Che Guevara stressed in his book Guerrilla Warfare that the most important factor in a guerrilla campaign is popular support. With that, victory is almost completely assured.

The Iraqis already have many of the main ingredients of a successful insurrection. Not only do they have a seemingly endless supply of munitions and weapons, they have the advantage to blend into their environment, whether that environment is a crowded marketplace or a thickly vegetated palm grove.

The Iraqi insurgent has utilized these advantages to the fullest, but his most important and relevant advantage is the popular support from his own countrymen.

What our military and government needs to realize is that every mistake we make is an advantage to the Iraqi insurrection. Every time an innocent man, woman or child is murdered in a military act, deliberate or not, the insurgent grows stronger.

Even if an innocent civilian is slain at the hands of his or her own freedom fighter, that fighter is still viewed as a warrior of the people, while the occupying force will ultimately be blamed as the responsible perpetrator.

Everything about this war is political...every ambush, every bombing, every death. When a coalition worker or soldier is abducted and executed, this only adds encouragement and justice to the dissident fervor of the Iraq public, while angering and demoralizing the occupier.

Our own media will prove to be our downfall as well. Every time an atrocity is revealed through our news outlets, our grasp on this once secular nation slips away. As America grows increasingly disturbed by the images of carnage and violent death of her own sons in arms, its government loses the justification to continue the bloody debacle.

Since all these traits are the conventional power’s unavoidable mistakes, the guerrilla campaign will surely succeed.

In Iraq’s case, complete destruction of the United States military is impossible, but through perseverance, the insurgency will drive us out. This will prove to be the inevitable outcome of the war.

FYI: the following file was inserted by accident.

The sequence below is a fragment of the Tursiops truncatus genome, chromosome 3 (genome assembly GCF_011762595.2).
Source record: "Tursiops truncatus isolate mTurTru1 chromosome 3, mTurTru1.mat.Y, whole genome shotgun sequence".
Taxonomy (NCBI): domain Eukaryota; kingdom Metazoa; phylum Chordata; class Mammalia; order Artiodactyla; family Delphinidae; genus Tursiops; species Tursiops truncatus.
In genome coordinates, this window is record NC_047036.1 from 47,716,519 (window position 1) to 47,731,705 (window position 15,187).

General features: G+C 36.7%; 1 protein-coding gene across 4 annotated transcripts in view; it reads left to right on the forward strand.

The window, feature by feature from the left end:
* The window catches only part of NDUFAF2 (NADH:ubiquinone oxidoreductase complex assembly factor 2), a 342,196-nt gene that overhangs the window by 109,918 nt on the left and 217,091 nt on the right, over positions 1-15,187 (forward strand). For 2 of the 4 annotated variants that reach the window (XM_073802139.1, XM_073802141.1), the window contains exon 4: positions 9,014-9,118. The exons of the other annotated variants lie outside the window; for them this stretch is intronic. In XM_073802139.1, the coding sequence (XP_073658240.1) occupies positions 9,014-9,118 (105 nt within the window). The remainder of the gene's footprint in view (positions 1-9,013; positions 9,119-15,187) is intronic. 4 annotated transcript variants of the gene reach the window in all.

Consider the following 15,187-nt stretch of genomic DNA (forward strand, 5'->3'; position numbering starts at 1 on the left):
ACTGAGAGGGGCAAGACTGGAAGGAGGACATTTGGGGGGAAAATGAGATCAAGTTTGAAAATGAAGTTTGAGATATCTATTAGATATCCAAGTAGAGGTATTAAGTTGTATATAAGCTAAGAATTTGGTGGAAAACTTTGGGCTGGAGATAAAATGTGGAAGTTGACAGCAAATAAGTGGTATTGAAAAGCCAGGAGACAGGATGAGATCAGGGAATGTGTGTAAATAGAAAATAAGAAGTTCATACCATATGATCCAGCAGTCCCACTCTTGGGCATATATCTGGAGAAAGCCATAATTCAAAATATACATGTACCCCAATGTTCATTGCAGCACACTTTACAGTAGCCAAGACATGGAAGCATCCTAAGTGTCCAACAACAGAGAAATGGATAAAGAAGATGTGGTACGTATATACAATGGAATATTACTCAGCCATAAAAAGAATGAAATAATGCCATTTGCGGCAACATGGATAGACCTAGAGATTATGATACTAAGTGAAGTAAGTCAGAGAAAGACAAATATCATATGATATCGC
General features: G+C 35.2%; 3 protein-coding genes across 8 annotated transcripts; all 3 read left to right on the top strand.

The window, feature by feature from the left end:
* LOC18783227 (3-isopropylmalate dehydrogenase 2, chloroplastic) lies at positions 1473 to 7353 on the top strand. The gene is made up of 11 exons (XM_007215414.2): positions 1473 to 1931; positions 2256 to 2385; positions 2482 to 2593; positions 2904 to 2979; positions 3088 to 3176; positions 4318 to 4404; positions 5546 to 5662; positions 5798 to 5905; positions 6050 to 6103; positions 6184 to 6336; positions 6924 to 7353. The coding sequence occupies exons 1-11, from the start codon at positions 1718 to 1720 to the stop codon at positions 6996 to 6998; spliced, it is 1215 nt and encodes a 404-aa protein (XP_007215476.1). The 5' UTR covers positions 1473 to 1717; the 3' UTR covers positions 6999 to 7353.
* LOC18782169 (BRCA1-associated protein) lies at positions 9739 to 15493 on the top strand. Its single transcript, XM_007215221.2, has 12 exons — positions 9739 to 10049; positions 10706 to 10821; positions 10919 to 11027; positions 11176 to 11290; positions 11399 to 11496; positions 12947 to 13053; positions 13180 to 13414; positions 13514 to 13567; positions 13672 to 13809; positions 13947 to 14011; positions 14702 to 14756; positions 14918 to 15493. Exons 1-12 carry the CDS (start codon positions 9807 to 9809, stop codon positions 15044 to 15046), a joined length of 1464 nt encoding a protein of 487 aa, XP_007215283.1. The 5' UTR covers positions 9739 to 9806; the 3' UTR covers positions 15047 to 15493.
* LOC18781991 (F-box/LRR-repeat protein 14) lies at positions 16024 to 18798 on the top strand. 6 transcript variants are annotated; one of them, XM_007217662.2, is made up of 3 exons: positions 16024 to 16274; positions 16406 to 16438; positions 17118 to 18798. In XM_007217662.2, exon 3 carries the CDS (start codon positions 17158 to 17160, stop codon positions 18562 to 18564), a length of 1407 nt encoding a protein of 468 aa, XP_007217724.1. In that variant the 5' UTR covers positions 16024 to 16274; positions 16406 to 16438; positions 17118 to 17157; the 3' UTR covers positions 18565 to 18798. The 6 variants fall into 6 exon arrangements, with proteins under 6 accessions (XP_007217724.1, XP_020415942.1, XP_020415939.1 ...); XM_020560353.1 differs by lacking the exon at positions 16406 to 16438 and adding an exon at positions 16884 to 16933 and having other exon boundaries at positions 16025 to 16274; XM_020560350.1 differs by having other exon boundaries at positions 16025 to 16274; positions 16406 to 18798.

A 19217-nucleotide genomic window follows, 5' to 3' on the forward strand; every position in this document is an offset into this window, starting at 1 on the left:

We lost many soldiers in the final battle for Falluja, and many more were seriously wounded. It seems unfair that even after the devastation we wreaked on this city just to contain it, many more troops will die in vain to keep it that way.

I saw the look in the eyes of a reconnaissance scout while I talked to him after the battle. His stories of gore and violent death were unnerving. The sacrifices that he and his whole platoon had made were infinite. They fought every day with little or no sleep, very few breaks and no hot meals.

For obvious reasons, they never could manage to find time to e-mail their mothers to let them know that everything turned out okay.

Some of the members of his platoon will never get the chance to reassure their mothers, because now, those soldiers are dead.

The look in his eyes as he told some of the stories were deep and weary, even perturbed. He described in accurate detail how some enemy combatants were blown to pieces by army-issued bazookas, some had their heads shot off by a 50 caliber bullet, others were run over by tanks as they stood defiantly in the narrow streets, firing an AK-47.

The soldier told me how one of his favorite sergeants died right in front of him. He was taking cover behind an alley wall, and as he emerged to fire his M4 rifle, he was shot through the abdomen with a rocket-propelled grenade.

The grenade itself exploded and sent shrapnel into the narrator’s leg. He showed me where a chunk of burned flesh was torn from his left thigh.

He ended his conversation saying that he was just a dumb kid from California who never thought joining the army would send him straight to hell. He told me he was tired as fuck and wanted a shower. Then he slowly walked away, cradling a rifle under his arm.

hEkLe is a pseudonym for an American soldier currently serving in Iraq. hEkLe and several fellow soldiers have a Web log that they regularly update with essays at  Thanks to Alan Maass at Socialist Worker.